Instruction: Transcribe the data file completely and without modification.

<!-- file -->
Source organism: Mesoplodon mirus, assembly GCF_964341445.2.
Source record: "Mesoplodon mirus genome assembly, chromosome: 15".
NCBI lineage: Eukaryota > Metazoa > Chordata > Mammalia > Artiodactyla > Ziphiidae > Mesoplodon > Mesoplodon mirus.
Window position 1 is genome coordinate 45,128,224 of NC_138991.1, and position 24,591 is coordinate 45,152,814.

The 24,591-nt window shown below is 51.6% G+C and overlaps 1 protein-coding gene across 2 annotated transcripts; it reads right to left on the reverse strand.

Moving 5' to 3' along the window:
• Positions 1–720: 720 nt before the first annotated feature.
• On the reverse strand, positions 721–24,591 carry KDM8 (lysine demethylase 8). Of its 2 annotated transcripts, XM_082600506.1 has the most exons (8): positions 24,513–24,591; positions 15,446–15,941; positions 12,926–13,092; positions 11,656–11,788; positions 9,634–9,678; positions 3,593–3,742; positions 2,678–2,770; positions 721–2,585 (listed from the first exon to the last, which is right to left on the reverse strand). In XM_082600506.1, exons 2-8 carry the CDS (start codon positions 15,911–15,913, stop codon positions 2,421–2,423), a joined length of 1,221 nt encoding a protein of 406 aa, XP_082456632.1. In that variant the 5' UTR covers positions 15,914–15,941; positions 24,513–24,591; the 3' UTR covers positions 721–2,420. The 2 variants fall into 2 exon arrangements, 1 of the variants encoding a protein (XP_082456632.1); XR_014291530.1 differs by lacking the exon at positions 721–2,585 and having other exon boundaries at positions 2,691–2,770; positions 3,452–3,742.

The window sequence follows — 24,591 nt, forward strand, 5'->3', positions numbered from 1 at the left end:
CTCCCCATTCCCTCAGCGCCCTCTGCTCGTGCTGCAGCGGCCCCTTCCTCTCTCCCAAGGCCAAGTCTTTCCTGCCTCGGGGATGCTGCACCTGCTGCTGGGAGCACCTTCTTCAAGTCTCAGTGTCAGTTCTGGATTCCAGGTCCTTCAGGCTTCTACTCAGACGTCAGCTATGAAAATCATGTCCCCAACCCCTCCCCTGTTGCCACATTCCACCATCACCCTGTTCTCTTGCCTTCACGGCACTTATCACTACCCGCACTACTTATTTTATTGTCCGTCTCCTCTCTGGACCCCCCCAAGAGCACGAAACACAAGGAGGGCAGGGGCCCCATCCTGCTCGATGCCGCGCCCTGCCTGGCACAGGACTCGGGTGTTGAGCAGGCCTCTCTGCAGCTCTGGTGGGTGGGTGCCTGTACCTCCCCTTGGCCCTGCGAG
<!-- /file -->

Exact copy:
Source organism: Mesoplodon mirus, assembly GCF_964341445.2.
Source record: "Mesoplodon mirus genome assembly, chromosome: 15".
NCBI lineage: Eukaryota > Metazoa > Chordata > Mammalia > Artiodactyla > Ziphiidae > Mesoplodon > Mesoplodon mirus.
Window position 1 is genome coordinate 45,128,224 of NC_138991.1, and position 24,591 is coordinate 45,152,814.

The 24,591-nt window shown below is 51.6% G+C and overlaps 1 protein-coding gene across 2 annotated transcripts; it reads right to left on the reverse strand.

Moving 5' to 3' along the window:
• Positions 1–720: 720 nt before the first annotated feature.
• On the reverse strand, positions 721–24,591 carry KDM8 (lysine demethylase 8). Of its 2 annotated transcripts, XM_082600506.1 has the most exons (8): positions 24,513–24,591; positions 15,446–15,941; positions 12,926–13,092; positions 11,656–11,788; positions 9,634–9,678; positions 3,593–3,742; positions 2,678–2,770; positions 721–2,585 (listed from the first exon to the last, which is right to left on the reverse strand). In XM_082600506.1, exons 2-8 carry the CDS (start codon positions 15,911–15,913, stop codon positions 2,421–2,423), a joined length of 1,221 nt encoding a protein of 406 aa, XP_082456632.1. In that variant the 5' UTR covers positions 15,914–15,941; positions 24,513–24,591; the 3' UTR covers positions 721–2,420. The 2 variants fall into 2 exon arrangements, 1 of the variants encoding a protein (XP_082456632.1); XR_014291530.1 differs by lacking the exon at positions 721–2,585 and having other exon boundaries at positions 2,691–2,770; positions 3,452–3,742.

The window sequence follows — 24,591 nt, forward strand, 5'->3', positions numbered from 1 at the left end:
CTCCCCATTCCCTCAGCGCCCTCTGCTCGTGCTGCAGCGGCCCCTTCCTCTCTCCCAAGGCCAAGTCTTTCCTGCCTCGGGGATGCTGCACCTGCTGCTGGGAGCACCTTCTTCAAGTCTCAGTGTCAGTTCTGGATTCCAGGTCCTTCAGGCTTCTACTCAGACGTCAGCTATGAAAATCATGTCCCCAACCCCTCCCCTGTTGCCACATTCCACCATCACCCTGTTCTCTTGCCTTCACGGCACTTATCACTACCCGCACTACTTATTTTATTGTCCGTCTCCTCTCTGGACCCCCCCAAGAGCACGAAACACAAGGAGGGCAGGGGCCCCATCCTGCTCGATGCCGCGCCCTGCCTGGCACAGGACTCGGGTGTTGAGCAGGCCTCTCTGCAGCTCTGGTGGGTGGGTGCCTGTACCTCCCCTTGGCCCTGCGAG